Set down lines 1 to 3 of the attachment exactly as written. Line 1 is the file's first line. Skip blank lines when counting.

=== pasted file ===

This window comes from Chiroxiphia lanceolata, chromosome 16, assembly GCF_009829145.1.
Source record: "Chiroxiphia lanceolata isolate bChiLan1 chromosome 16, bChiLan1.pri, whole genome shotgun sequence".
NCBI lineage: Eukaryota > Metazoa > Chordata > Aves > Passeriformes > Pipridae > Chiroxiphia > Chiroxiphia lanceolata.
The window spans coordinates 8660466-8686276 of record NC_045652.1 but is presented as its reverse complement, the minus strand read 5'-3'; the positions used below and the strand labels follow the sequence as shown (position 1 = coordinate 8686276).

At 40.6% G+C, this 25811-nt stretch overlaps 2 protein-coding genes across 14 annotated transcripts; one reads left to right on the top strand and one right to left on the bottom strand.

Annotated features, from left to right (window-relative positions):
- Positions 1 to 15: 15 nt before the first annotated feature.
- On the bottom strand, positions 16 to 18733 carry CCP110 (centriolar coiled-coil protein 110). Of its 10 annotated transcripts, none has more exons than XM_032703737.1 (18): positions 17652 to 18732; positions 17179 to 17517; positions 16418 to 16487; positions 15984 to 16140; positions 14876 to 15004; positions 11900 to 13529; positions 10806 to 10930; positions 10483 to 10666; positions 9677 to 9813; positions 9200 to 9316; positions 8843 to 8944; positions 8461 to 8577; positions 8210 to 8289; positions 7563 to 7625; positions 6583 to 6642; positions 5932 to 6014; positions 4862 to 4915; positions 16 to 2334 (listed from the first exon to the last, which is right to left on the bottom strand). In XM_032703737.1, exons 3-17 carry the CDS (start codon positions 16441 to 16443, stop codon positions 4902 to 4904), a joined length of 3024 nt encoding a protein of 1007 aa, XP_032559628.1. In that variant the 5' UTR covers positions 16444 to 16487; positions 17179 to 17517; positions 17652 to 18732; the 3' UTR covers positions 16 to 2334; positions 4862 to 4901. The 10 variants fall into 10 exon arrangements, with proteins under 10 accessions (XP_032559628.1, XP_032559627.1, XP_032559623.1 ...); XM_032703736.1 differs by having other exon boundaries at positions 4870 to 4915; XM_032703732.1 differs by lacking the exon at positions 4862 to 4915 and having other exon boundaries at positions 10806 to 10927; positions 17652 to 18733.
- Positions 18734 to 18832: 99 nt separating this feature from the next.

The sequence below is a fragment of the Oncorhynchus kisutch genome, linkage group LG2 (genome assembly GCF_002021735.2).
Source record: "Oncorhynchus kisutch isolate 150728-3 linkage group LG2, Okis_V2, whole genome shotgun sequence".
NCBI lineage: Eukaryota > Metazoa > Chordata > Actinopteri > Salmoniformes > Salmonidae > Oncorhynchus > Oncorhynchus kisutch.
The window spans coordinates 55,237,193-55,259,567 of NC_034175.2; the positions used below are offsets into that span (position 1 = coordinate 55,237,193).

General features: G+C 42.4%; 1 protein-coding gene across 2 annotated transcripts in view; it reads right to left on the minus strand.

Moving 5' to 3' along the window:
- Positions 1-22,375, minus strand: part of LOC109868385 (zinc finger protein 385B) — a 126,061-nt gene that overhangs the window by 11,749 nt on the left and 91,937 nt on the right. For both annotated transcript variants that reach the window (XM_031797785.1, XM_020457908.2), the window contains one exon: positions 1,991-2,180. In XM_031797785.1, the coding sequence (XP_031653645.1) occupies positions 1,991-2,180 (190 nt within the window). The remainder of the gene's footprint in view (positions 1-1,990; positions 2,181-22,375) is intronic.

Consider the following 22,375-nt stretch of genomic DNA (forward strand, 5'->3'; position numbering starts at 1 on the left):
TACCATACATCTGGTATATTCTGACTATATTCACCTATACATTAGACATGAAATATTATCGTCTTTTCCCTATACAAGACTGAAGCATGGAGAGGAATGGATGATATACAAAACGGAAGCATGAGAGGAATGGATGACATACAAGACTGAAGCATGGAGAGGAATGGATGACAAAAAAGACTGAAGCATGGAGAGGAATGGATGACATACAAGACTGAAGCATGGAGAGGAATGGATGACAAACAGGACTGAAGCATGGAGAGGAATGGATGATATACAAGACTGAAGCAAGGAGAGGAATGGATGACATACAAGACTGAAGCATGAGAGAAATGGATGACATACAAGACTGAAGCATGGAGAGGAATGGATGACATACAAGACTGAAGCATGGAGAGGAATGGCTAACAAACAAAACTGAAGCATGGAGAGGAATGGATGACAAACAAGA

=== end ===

This window comes from Chiroxiphia lanceolata, chromosome 16, assembly GCF_009829145.1.
Source record: "Chiroxiphia lanceolata isolate bChiLan1 chromosome 16, bChiLan1.pri, whole genome shotgun sequence".
NCBI lineage: Eukaryota > Metazoa > Chordata > Aves > Passeriformes > Pipridae > Chiroxiphia > Chiroxiphia lanceolata.